Food Security

The Art of Sharing Food

Foodsharing.de has been fighting against food waste and helping those struggling to afford a meal since it began in 2012. The Germany-based Internet platform allows users to post information about their leftovers, whether it’s an unfinished birthday cake or extra slices of pizza, for others in the area to share. 

People share food. No money should exchange hands here, because sharing also has an ethical dimension. We want to reinstate the spiritual, non-material value of food, because it is more than just a commodity,
— Foodsharing.de

Originally beginning with individuals giving away their leftover food, the popularity of the platform has seen shops and bakeries jumping on board too, donating their unsold food at the end of the day.

Website co-founder Valenthin Thurn says food waste costs the European economy more than USD130 billion every year, a number that gets much bigger when we take into account the entire world. By encouraging people to share the food they can’t finish, less food gets set to landfills, where the decomposition that takes place contributes to climate change.

With over 40,000 members in around 200 German cities as well as growing support in other countries, foodsharing.de hopes that more and more people will understand the benefits of the sharing economy and recognize that we can all do our part to curb food waste.

For the love of food!

A post on France's conversation with food waste and what we can all learn from it.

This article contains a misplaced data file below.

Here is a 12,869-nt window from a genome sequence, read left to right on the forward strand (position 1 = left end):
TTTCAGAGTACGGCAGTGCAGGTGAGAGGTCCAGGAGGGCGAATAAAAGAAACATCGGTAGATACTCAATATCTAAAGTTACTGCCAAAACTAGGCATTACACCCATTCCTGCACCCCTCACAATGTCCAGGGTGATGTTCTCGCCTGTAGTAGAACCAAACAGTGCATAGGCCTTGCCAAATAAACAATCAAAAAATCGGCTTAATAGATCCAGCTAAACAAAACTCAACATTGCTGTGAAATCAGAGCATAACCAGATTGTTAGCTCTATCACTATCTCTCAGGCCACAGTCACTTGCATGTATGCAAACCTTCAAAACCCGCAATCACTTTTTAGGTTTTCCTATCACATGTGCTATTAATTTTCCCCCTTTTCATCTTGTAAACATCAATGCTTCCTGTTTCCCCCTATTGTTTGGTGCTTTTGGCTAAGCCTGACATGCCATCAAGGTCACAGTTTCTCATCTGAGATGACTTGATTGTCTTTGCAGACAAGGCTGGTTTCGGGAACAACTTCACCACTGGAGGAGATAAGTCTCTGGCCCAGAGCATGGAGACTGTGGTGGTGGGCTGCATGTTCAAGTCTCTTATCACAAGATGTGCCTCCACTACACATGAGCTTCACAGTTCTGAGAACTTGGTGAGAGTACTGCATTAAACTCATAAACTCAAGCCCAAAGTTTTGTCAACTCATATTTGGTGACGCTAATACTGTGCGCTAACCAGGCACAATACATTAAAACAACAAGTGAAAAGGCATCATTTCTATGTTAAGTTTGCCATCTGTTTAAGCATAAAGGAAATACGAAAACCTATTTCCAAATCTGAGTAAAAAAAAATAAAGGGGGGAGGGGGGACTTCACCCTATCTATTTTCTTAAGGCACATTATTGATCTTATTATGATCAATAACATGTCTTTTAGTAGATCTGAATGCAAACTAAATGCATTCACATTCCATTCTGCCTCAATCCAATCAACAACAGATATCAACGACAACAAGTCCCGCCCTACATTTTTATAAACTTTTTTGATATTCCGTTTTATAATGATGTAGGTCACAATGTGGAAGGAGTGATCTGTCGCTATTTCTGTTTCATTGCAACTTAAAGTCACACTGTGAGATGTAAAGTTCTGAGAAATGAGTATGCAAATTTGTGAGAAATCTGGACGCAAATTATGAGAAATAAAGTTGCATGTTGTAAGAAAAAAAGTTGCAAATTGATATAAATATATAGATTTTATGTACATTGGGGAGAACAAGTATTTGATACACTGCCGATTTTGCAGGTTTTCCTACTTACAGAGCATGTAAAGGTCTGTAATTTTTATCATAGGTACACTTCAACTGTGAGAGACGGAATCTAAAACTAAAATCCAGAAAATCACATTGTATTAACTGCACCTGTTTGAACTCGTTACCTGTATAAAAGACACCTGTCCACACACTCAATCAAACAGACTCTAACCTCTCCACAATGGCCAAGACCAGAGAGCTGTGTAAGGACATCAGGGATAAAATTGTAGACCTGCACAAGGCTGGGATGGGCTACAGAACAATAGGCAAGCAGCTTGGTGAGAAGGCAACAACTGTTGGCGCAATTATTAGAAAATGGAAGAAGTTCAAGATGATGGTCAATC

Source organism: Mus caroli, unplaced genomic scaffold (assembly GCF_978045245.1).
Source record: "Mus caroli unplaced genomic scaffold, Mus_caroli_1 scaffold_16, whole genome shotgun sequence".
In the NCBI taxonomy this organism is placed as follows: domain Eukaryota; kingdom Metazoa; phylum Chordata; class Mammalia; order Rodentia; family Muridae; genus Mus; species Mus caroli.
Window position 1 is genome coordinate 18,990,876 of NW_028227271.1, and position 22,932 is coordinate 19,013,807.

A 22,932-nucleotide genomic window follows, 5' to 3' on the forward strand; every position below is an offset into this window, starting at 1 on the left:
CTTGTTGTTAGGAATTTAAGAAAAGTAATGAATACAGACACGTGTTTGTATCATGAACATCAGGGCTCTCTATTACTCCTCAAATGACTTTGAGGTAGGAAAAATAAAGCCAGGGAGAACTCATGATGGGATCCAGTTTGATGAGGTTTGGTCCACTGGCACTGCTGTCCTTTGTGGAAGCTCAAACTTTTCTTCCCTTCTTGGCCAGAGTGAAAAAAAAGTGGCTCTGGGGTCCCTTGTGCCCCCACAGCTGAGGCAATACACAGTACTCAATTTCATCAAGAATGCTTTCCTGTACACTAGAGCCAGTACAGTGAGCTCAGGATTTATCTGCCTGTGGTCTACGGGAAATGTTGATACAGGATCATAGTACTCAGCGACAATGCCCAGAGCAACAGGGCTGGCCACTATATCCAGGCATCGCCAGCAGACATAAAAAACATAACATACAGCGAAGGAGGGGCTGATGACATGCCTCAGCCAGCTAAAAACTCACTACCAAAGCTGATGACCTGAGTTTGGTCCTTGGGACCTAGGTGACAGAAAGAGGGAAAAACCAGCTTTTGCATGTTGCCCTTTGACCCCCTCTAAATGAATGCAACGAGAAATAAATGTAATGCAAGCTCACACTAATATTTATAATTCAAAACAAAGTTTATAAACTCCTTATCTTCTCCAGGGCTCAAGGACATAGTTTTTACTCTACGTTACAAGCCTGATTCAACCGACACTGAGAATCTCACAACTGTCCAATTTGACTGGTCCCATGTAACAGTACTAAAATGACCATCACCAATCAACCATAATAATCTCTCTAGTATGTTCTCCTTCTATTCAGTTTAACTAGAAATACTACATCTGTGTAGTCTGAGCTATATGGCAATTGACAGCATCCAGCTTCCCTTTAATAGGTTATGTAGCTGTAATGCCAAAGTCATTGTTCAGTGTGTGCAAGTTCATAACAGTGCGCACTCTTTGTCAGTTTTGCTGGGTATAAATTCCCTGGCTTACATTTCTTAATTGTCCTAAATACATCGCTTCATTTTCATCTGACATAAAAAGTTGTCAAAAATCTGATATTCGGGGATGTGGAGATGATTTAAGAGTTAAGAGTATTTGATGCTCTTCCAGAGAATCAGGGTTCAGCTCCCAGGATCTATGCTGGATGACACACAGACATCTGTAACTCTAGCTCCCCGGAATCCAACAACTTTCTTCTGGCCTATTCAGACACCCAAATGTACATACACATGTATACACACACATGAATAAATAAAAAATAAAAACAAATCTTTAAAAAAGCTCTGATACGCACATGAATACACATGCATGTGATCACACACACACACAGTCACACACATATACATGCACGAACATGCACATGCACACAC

France is home to more than just the language of love and the Eiffel Tower; the country passed a law earlier on this year that requires major supermarkets to donate unsold food to charities. Since then, supermarkets with retail space of more than 400 square meters have signed contracts with charities to donate food that is approaching its best-before date.

The law passed unanimously after a similar but looser law a year ago failed to see the results the country wanted to achieve. Now, supermarkets caught throwing away food instead of donating it will receive a fine of up to 75,000 euros or two years in prison.

This is a welcome addition to the world’s fight against food waste and poverty. Sell-by dates are merely an estimate of when the food passes its peak taste and best appearance, and most food is perfectly safe to eat after this date. Reducing food waste means we can cut down on food manufacturing as a whole, a move that will also help curb climate change.

In a world where growing food waste raises alarm about climate change and millions go hungry everyday, it doesn’t seem right that France is the only country with a law like this. The good news is that Italy is in the process of passing a similar regulation, and hopefully this law in France – which began as a local grassroots campaign – will inspire the rest of the world to follow suit.

Image credits to @shawnyeo  , founder of @seedandsoilsg  - filled with beautiful reminders to mindfully appreciate what we take in from the earth and what we give back.

#France #FoodWaste #ClimateChange #GreenMonday